The old mining town of Williamswood

A history of mining at Williamsford, Mount Read in Tasmania

Williamsford and Hercules Haulage

Williamsford was once a bustling and progressive community, with activities centering around mining which commenced in 1896 and continuously operating apart from several short shutdowns, till closing in 1986. There are now no residents.

The town was located on the lower slopes of the heavily timbered 3,684-foot-high Mount Read, five miles south of Rosebery, on Tasmania’s West Coast. The two towns had a close sister relationship. 

In 1924, Charles Witham, the author of “Western Tasmania”, wrote

Williamsford is the township attached to Mount Read and is right at the foot of the steepest and longest haulage line we have……5 miles from Rosebery by road, and 18 miles from Zeehan by tramway, and if you like rugged and wild scenery you will find it a charming place. 

In 1890, gold, copper, and zinc were discovered on Mount Read. Four years later, a large body of zinc-lead sulphide ore was located below the gold diggings, high up the western slopes of Mount Read.

At the gold mine, a settlement grew up outside the mine entrance, known as Mount Read Township, at an altitude of 3,200 feet (1,000 metres) and has the distinction of being the most elevated town that has existed in Tasmania. Williamsford was soon (1896) established at a lower level of 712 feet (217m) above sea level.

With the Williamswood population rapidly growing, the township became a bustling and progressive community and boasted having a school, Post Office, Police Station, three hotels (Terminus, Hercules, Mount Read) and three church denominations, Anglican, Catholic and Methodist. The area also supported a football team until 1963.

A challenge was moving the mined ore, firstly down the steep mountainside and then to its place of processing.

A haulage system was devised and built to cart the ore from the mine and was known as the Hercules Haulage or sometimes as the Mount Read Haulage. It consisted of a self-acting two-foot narrow gauge tramway, one mile long, descending from a height of 1642 ft with a maximum grade of 1 in 5, and travelling at a speed of 14mph. It was unique and claimed to be the largest and steepest self-acting tramway of its kind.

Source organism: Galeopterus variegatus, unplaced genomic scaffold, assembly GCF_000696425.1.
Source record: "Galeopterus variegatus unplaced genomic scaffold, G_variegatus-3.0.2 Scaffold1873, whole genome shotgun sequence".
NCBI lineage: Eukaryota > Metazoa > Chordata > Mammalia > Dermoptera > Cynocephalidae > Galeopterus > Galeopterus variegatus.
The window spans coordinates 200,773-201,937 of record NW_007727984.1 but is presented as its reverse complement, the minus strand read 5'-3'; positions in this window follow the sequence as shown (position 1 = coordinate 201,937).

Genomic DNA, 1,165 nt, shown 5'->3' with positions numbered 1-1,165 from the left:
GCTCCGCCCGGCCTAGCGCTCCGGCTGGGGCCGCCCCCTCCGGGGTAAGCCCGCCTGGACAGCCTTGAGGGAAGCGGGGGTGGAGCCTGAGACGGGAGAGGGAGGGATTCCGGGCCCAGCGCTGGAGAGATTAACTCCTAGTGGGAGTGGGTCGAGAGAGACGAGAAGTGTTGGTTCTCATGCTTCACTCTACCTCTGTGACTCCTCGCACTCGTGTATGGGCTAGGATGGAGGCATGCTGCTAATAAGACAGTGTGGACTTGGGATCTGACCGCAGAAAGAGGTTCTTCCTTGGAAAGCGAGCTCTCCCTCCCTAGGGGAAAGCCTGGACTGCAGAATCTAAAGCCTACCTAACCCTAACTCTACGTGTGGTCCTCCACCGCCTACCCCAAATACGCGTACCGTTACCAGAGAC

To reach the smelters, the ore was transferred to a tramway train, which travelled from Williamsford to Zeehan, a distance of 18 miles. The line was built by the Tasmanian Government in 1896 and was known as the North East Dundas tramway. It was a narrow gauge 2ft line and had to transit some extremely difficult terrain requiring several big trestle bridges, including one at the foot of the Montezuma Falls. After some rain the engine and carriages would get soaked by spray from the falls. The line closed in 1932.

With the tramway closing an Aerial Ropeway was built in 1931, measuring four miles in length, to cart ore to Rosebery for processing.

The Williamsford mine and ropeway operated continuously till closing in 1986, with the town going into decline and now no longer has any inhabitants. 

Over the mine’s existence, production was more than 2.5 million tonnes of ore, at an estimated value of $1 Billion.

North East Dundas Tramway – Passing the Montezuma Falls

Written by Ivan Badcock – 12 April 2024

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